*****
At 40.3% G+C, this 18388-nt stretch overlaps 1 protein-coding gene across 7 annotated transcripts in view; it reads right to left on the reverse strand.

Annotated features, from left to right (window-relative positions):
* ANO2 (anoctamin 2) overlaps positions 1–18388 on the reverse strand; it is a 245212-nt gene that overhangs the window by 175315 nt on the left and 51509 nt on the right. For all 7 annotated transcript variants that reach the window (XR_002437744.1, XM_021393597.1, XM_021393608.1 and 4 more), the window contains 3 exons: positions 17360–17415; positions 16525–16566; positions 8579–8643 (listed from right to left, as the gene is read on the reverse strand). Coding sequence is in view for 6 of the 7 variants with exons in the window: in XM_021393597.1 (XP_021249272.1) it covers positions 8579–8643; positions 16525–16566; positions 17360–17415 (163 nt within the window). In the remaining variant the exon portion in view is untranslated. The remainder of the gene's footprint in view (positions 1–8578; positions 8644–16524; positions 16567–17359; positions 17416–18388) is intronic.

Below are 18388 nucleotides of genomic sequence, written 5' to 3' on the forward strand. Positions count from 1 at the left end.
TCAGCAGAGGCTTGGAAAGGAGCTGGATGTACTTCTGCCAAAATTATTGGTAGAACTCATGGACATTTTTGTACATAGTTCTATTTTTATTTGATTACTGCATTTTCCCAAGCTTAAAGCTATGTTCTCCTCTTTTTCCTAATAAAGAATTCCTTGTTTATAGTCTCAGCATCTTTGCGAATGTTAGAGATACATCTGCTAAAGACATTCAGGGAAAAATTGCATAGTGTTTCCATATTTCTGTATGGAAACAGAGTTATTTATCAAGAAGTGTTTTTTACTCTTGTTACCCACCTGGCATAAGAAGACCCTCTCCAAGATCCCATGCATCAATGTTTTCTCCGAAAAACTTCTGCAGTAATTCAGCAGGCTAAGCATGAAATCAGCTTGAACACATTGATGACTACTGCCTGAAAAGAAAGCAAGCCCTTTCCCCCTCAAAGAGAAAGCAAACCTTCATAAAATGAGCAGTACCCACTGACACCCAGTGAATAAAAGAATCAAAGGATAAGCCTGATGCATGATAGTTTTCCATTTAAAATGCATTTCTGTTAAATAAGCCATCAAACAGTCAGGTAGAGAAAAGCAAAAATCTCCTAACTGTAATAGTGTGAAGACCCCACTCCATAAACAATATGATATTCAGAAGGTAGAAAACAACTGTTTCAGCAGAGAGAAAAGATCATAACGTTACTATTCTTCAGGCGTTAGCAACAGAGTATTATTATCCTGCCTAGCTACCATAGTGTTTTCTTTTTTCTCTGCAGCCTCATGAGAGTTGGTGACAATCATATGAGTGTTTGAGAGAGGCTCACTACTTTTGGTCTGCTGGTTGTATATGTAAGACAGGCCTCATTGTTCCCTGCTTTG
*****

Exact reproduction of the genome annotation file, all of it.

At 40.3% G+C, this 18388-nt stretch overlaps 1 protein-coding gene across 7 annotated transcripts in view; it reads right to left on the reverse strand.

Annotated features, from left to right (window-relative positions):
* ANO2 (anoctamin 2) overlaps positions 1–18388 on the reverse strand; it is a 245212-nt gene that overhangs the window by 175315 nt on the left and 51509 nt on the right. For all 7 annotated transcript variants that reach the window (XR_002437744.1, XM_021393597.1, XM_021393608.1 and 4 more), the window contains 3 exons: positions 17360–17415; positions 16525–16566; positions 8579–8643 (listed from right to left, as the gene is read on the reverse strand). Coding sequence is in view for 6 of the 7 variants with exons in the window: in XM_021393597.1 (XP_021249272.1) it covers positions 8579–8643; positions 16525–16566; positions 17360–17415 (163 nt within the window). In the remaining variant the exon portion in view is untranslated. The remainder of the gene's footprint in view (positions 1–8578; positions 8644–16524; positions 16567–17359; positions 17416–18388) is intronic.

Below are 18388 nucleotides of genomic sequence, written 5' to 3' on the forward strand. Positions count from 1 at the left end.
TCAGCAGAGGCTTGGAAAGGAGCTGGATGTACTTCTGCCAAAATTATTGGTAGAACTCATGGACATTTTTGTACATAGTTCTATTTTTATTTGATTACTGCATTTTCCCAAGCTTAAAGCTATGTTCTCCTCTTTTTCCTAATAAAGAATTCCTTGTTTATAGTCTCAGCATCTTTGCGAATGTTAGAGATACATCTGCTAAAGACATTCAGGGAAAAATTGCATAGTGTTTCCATATTTCTGTATGGAAACAGAGTTATTTATCAAGAAGTGTTTTTTACTCTTGTTACCCACCTGGCATAAGAAGACCCTCTCCAAGATCCCATGCATCAATGTTTTCTCCGAAAAACTTCTGCAGTAATTCAGCAGGCTAAGCATGAAATCAGCTTGAACACATTGATGACTACTGCCTGAAAAGAAAGCAAGCCCTTTCCCCCTCAAAGAGAAAGCAAACCTTCATAAAATGAGCAGTACCCACTGACACCCAGTGAATAAAAGAATCAAAGGATAAGCCTGATGCATGATAGTTTTCCATTTAAAATGCATTTCTGTTAAATAAGCCATCAAACAGTCAGGTAGAGAAAAGCAAAAATCTCCTAACTGTAATAGTGTGAAGACCCCACTCCATAAACAATATGATATTCAGAAGGTAGAAAACAACTGTTTCAGCAGAGAGAAAAGATCATAACGTTACTATTCTTCAGGCGTTAGCAACAGAGTATTATTATCCTGCCTAGCTACCATAGTGTTTTCTTTTTTCTCTGCAGCCTCATGAGAGTTGGTGACAATCATATGAGTGTTTGAGAGAGGCTCACTACTTTTGGTCTGCTGGTTGTATATGTAAGACAGGCCTCATTGTTCCCTGCTTTG